explain why and how the Second Temple was destroyed and pulls together
anything he can find. He gives the history of ancient Rome and the
history of the Second Temple period till the fall of Masada.

It is mainly Josephus' works with some additional material. His main
source was a Latin translation of 16 of the 20 books of Antiquities of
the Jews plus the Jewish war, which was made in the late 300s and is
known as the Hegesippus. He has one important error which stems from
that book - that Josephus was called Joseph ben Gorion and was the same
Joseph ben Gorion who was a general in the war that resulted in the
destruction of the Temple. (This error was later followed by many modern
writers, who didn't want to let go of it.)

The author may evidentally not have had access to the rest of the
Antiquities or he didn't trust what he had. All copies of Antiquities of
the Jews that we now have stem from a single copy that was sent from
Egypt to Italy in the 500s, and already contained at least one and
possibly two Christological additions. (The Encyclopedia Judaica article
wants to say that he couldn't read Greek, although he was born in the
Byzantine Empire and he is aware of things not included in the

Another source was the Apocrypha (the two books called Maccabees) He
also draws on Medieval chronicles, and he's got a few fables connected
with ancient Rome.

Two direct quotes from the original work are given in this Encyclopedia
Judaica article:

"I have collected stories from the book of Joseph ben Gorion and from
the books of other authors who wrote down the deeds of our ancestors and
have compiled them in one scroll."


"...and we wrote from the book, from the book of Joseph ben Gorion
ha-Kohen in the year 885 from the destruction." (Since that was usually
thought to be 68 CE that works out to be the year 953 CE.)

The date is further proven by the fact he says that Ishmalites live in
Tarsus, which was conquered by Byzantium in 965 and by the fact he says
that Hungarians, Bulgarians and Pechenegs dwelt on "the great river
called the Danube, i.e. Donau" - here's a third quote - and that was the
situation prevailing after about the year 900 CE.

This book was owned by Rabbi Gershom ben Yehuda (Meir HaGola) who lived
from about 960 to 1040. Besides this of course, Meir Hagolah collected
and corrected texts of the Talmud and Rashi had a copy or had consulted
a copy of the Talmud written in his own hand. (article on meir HaGolah
in The Rishonim) Three of the best manuscripts of Yossipon say that
Rabbi Gershom copied it in his own hand. (One of those manuscripts gives
us the date 885 years from the destruction.

That section was apparently not in the other two or was damaged or lost

The author did not include his own name in any portion that has come
down to us. If there was some kind of introduction, someone later didn't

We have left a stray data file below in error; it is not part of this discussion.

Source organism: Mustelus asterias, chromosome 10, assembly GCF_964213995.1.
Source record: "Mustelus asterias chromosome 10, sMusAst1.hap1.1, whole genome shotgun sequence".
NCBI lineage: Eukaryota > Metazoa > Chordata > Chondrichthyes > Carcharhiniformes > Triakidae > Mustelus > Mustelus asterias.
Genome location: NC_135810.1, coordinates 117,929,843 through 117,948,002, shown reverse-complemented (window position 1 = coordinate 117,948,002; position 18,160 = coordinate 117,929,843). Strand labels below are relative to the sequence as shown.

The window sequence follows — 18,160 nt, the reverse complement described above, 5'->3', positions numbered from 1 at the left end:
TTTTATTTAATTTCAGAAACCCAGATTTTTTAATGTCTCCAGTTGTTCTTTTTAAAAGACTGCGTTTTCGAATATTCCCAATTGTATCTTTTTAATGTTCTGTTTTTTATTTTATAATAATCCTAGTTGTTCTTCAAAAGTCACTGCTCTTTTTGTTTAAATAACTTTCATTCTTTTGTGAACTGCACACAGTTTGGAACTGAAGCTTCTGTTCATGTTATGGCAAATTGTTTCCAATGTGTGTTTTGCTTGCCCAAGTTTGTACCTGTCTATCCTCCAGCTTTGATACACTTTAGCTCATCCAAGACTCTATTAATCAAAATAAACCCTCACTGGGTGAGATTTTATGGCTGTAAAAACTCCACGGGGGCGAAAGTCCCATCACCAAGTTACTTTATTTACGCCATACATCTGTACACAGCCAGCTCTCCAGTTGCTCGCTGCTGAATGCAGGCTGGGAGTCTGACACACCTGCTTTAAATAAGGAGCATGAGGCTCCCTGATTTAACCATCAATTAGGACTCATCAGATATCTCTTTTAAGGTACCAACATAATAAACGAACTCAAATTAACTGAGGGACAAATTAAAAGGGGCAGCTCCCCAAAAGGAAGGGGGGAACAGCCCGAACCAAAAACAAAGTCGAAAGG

bother to copy it and he didn't note it down either.

There was an expanded and revised version (read forged?) version of this
book written no later than 1160 CE, which attributed the whole work to
Josephus, (that doesn't mean that the correct version did not also
circulate) and it was further edited (read forged) by a man called Judah
Leon Mosconi in the 1300s. There is supposed to be a separate
Encyclopedia Judaica article about Mosconi but I can't find it.

This version was the basis for the 1510 Constantinople edition of Sefer
Yosephan which was the basis for all later editions. It was restyled,
ascribed to Joseph Ben Gorion, and fictitious elements added the most
well known of which became the description of the crowning of Vespasian
in Rome.

There was also an edition published in Mantua circa 1480 but this one
was even abbreviated, and was carelessly restyled (says the Encyclopedia
Judaica article) although it did not ascribe the book to Joseph ben
Gorion. (All references were omitted is the way the article puts it, but
I don't know if that means it is known to be taken from a manuscript
that did have that.)

Actually a whole variety of different versions existed and circulated,
including a big forgery, and eventually the forgery displaced the

As I said, perhaps not all of them were forgeries - maybe people were
just adding to a book of unknown authorship what they knew. But the
published version has to be called a forgery, and it is not the same
book at all, really.

More (taken from the Encyclopedia Judaica article):

The original Yosiphon was very widely circulated and translated. There
was an Arabic translation by a Yemenite Jew probably done already in the
11th century and an Arab writer (Ibn Hazm, died 1063) refers to it by
name. A Samaritan chronicle written in Arabic contains the Yosiphon
account of Alexander the Great's visit to Jerusalem (different from
Josephus?) but the location is changed to Har Gerizim. The Arabic was
traslated into Ethiopic circa 1300. A passage on Alexander the Great
translated from it appears in a Russian chronicle (without attribution -
but the words were recognized by some later scholar)

And of course many Jewish Meforshim (commentators) quoted it.

Some versions of the book - before the age of printing there were all
kinds of versions - include a Hebrew translation of a separate Greek
narrative which I guess people could have thought was written by
Josephus. But actually that is an abridgement of a legend about
Alexander the Great attributed to Calisthenis and a Greek/Byzantine
chronicle of the period from Alexander to Tiberius.)

The original Yosephon mentions John the Baptist, but the expanded
(forged) version has a brief mention of the central figure of
Christianity, and some later versions have a polemical account of its

Most of the European translations (Latin, Czech, Polish Russian English)
stem from the printed editions.


From: Saul Mashbaum <smash52@...>
Date: Thu, 25 Aug 2005 15:29:25 +0200
Subject: Re: Separation of Church and State

Janice Gelb <j_gelb@...> wrote:

>A friend of mine tells the story of his elementary school in 1962,
>which introducted the one Chanukah song in their Christmas assembly
>with the words "And here's how other people celebrate Christmas." (His
>parents threw a fit.)

I have it on good authority that that this reflects the thinking of many
non-Jews (mostly, but not exclusively, in areas with small Jewish
populations) to this day. They believe that Chanukah *is* Xmas, and that
the Jews simply celebrate the holiday differently.

This misconception explains some of the resentment non-Jews feel when
Jews obect to Xmas displays in the public marketplace. It doesn't seem
fair that the Jews, who celebrate the very same holiday, should object
to having it celebrated in public in the way the majority is comfortable

It has become a commonplace in American culture that Chanukah is "the
Jewish Xmas". We can be dismayed, but shouldn't be surprised, that many
take this literally..

Saul Mashbaum


End of Volume 49 Issue 75